Outcomes of surgery for posterior polar cataract

Ken Hayashi, Hideyuki Hayashi, Fuminori Nakao, Fumihiko Hayashi
Journal of Cataract and Refractive Surgery 2003, 29 (1): 45-9

PURPOSE: To report the preferred technique and the outcomes of surgery for posterior polar cataract.

SETTING: Hayashi Eye Hospital, Fukuoka, Japan.

METHODS: Medical records of 28 eyes of 20 consecutive patients with posterior polar cataract who had cataract surgery were reviewed. The surgical techniques used, intraoperative complications, preoperative and postoperative visual acuities, and the causes of impaired visual acuity after surgery were examined.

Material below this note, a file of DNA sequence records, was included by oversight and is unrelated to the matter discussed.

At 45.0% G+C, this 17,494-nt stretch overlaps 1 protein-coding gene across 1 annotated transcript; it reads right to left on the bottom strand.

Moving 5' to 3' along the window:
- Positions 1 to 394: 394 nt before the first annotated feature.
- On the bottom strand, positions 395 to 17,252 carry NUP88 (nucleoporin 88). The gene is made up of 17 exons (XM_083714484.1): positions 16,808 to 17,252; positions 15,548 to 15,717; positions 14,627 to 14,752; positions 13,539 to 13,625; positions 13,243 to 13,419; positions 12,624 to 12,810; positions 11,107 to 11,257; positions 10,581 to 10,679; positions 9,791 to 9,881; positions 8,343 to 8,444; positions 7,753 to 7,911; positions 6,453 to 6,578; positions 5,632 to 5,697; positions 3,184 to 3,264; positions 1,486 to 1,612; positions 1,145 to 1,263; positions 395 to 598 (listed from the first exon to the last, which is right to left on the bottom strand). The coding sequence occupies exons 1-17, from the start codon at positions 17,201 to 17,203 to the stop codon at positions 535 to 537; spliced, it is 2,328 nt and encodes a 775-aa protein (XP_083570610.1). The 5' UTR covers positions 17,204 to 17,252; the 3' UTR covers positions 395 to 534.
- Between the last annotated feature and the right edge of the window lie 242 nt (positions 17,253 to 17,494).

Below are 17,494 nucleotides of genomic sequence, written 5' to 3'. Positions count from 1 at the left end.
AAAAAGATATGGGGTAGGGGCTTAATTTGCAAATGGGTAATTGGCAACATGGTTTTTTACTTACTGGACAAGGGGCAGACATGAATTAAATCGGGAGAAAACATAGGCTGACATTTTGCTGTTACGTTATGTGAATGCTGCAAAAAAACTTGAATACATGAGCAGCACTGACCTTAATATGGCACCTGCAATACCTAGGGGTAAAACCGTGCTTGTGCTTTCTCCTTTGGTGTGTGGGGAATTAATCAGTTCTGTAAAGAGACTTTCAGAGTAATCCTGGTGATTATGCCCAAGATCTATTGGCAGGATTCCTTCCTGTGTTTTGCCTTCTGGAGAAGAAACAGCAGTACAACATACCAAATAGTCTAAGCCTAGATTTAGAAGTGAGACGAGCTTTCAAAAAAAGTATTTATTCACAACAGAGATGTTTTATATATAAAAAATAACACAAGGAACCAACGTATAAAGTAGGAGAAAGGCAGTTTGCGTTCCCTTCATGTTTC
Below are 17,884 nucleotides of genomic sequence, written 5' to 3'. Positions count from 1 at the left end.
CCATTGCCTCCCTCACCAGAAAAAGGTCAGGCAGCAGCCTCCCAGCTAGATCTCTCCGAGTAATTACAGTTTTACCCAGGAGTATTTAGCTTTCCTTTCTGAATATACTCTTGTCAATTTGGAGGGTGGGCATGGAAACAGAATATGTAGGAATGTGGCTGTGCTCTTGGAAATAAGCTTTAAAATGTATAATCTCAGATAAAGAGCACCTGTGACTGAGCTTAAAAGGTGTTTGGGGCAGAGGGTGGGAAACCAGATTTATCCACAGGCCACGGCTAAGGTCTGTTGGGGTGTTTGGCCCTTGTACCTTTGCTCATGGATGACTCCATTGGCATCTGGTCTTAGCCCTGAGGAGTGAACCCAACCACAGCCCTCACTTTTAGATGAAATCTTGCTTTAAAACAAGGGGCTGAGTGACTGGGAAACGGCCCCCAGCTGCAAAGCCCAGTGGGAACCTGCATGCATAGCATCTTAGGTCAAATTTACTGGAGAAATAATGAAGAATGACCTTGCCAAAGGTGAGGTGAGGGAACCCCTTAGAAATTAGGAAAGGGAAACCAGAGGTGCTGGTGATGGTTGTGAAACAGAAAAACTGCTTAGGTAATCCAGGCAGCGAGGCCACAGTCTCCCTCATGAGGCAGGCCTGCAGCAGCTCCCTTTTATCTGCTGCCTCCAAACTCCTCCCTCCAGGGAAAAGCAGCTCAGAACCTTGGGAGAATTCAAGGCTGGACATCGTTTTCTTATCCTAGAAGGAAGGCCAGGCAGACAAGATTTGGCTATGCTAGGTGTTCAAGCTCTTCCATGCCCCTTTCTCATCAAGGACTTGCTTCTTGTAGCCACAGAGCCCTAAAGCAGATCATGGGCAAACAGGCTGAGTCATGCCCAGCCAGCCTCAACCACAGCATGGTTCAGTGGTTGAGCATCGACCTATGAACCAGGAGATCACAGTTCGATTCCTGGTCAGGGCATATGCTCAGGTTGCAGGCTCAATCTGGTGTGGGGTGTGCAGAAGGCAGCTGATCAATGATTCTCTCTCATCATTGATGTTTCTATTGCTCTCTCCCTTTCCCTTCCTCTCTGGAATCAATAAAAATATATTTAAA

RESULTS: Of the 28 eyes, 25 (89.3%) with a small to medium posterior polar opacity had standard phacoemulsification or aspiration surgery. Two eyes (7.1%) with a large opacity and soft lens nucleus had pars plana lensectomy, and 1 eye (3.6%) with a large opacity and hard nucleus had intracapsular cataract extraction. Among the eyes having phacoemulsification or aspiration surgery, posterior capsule rupture occurred in 2 (7.1%). The mean visual acuity improved significantly after surgery (P <.0001); however, the postoperative visual acuity was worse than 20/20 in 7 eyes (25.0%). The cause of the low acuity was amblyopia in 4 eyes (14.3%), impaired foveal function after retinal detachment in 2 eyes (7.1%), and macular degeneration in 1 eye (3.6%).

CONCLUSION: Posterior polar cataracts can be safely extracted if the appropriate surgical technique is selected. Visual acuity improved significantly in most cases, although some patients with a unilateral cataract had previously developed amblyopia.

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